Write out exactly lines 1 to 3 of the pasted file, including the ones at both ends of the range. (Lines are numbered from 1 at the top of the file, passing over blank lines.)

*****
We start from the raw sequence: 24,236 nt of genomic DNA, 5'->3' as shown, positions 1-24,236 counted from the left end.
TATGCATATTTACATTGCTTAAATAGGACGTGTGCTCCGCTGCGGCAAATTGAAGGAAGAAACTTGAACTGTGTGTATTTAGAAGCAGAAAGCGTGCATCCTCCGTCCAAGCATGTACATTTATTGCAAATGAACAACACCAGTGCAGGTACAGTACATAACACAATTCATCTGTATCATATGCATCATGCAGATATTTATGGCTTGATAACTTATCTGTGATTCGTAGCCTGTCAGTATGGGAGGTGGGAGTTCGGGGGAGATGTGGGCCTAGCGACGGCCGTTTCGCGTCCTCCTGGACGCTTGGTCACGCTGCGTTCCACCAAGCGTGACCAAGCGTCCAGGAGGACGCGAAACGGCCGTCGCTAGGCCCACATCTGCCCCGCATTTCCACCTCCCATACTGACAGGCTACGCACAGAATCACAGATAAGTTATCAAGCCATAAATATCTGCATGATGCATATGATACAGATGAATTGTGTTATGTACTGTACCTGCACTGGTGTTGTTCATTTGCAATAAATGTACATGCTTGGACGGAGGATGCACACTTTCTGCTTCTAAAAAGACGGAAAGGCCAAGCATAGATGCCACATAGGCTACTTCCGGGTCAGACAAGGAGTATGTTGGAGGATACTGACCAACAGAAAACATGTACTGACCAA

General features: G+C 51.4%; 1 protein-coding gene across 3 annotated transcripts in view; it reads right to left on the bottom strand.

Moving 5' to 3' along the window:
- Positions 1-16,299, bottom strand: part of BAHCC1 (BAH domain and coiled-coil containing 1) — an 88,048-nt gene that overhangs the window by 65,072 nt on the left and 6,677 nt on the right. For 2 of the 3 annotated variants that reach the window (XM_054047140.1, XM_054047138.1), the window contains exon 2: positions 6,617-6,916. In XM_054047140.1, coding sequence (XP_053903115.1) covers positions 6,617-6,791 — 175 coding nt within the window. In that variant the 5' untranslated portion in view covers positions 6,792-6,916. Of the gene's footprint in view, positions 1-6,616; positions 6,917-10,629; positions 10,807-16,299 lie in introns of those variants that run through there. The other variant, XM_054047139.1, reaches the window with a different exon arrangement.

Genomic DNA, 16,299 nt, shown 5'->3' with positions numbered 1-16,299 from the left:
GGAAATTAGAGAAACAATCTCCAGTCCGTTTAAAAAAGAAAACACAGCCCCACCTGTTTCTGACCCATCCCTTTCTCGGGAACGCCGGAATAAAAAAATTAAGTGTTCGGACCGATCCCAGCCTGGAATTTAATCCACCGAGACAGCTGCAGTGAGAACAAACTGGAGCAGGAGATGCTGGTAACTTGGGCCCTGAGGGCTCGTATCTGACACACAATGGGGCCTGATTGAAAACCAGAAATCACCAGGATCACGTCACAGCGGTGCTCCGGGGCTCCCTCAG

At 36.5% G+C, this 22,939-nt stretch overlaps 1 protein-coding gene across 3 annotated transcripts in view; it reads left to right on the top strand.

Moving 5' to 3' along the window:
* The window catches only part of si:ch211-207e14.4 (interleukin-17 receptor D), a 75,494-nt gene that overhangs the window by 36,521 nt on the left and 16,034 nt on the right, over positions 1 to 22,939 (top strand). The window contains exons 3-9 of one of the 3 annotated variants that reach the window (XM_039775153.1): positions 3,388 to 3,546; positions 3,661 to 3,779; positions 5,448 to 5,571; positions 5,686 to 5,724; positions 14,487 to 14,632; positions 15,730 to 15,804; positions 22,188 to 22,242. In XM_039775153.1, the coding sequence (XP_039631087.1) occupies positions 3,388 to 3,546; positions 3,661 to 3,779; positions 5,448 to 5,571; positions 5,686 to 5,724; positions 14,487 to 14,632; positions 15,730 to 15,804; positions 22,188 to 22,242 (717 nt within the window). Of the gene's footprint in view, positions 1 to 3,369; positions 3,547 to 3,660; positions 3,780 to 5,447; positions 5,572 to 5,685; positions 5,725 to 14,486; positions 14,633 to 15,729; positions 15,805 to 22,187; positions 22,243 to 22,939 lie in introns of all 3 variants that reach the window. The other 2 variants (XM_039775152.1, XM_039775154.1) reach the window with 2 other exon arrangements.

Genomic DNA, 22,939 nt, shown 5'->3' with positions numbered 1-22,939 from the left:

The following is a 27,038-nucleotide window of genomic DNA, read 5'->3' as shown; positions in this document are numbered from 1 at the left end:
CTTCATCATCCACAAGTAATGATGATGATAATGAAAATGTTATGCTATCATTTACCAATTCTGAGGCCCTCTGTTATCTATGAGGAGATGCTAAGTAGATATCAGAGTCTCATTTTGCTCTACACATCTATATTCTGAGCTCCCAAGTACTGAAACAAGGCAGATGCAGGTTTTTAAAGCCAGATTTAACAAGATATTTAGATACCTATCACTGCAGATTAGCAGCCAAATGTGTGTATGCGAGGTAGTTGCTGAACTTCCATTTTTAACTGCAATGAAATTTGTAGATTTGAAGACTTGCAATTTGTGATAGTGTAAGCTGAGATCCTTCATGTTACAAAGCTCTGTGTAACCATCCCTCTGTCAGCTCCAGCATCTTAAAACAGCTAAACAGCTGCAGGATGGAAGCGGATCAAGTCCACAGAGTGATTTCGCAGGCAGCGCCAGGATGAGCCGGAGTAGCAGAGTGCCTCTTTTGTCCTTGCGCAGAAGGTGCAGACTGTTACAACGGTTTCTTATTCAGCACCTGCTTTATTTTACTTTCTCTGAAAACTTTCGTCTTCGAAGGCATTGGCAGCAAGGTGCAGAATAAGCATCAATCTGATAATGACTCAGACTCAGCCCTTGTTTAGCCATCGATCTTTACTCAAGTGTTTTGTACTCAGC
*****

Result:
We start from the raw sequence: 24,236 nt of genomic DNA, 5'->3' as shown, positions 1-24,236 counted from the left end.
TATGCATATTTACATTGCTTAAATAGGACGTGTGCTCCGCTGCGGCAAATTGAAGGAAGAAACTTGAACTGTGTGTATTTAGAAGCAGAAAGCGTGCATCCTCCGTCCAAGCATGTACATTTATTGCAAATGAACAACACCAGTGCAGGTACAGTACATAACACAATTCATCTGTATCATATGCATCATGCAGATATTTATGGCTTGATAACTTATCTGTGATTCGTAGCCTGTCAGTATGGGAGGTGGGAGTTCGGGGGAGATGTGGGCCTAGCGACGGCCGTTTCGCGTCCTCCTGGACGCTTGGTCACGCTGCGTTCCACCAAGCGTGACCAAGCGTCCAGGAGGACGCGAAACGGCCGTCGCTAGGCCCACATCTGCCCCGCATTTCCACCTCCCATACTGACAGGCTACGCACAGAATCACAGATAAGTTATCAAGCCATAAATATCTGCATGATGCATATGATACAGATGAATTGTGTTATGTACTGTACCTGCACTGGTGTTGTTCATTTGCAATAAATGTACATGCTTGGACGGAGGATGCACACTTTCTGCTTCTAAAAAGACGGAAAGGCCAAGCATAGATGCCACATAGGCTACTTCCGGGTCAGACAAGGAGTATGTTGGAGGATACTGACCAACAGAAAACATGTACTGACCAA

General features: G+C 51.4%; 1 protein-coding gene across 3 annotated transcripts in view; it reads right to left on the bottom strand.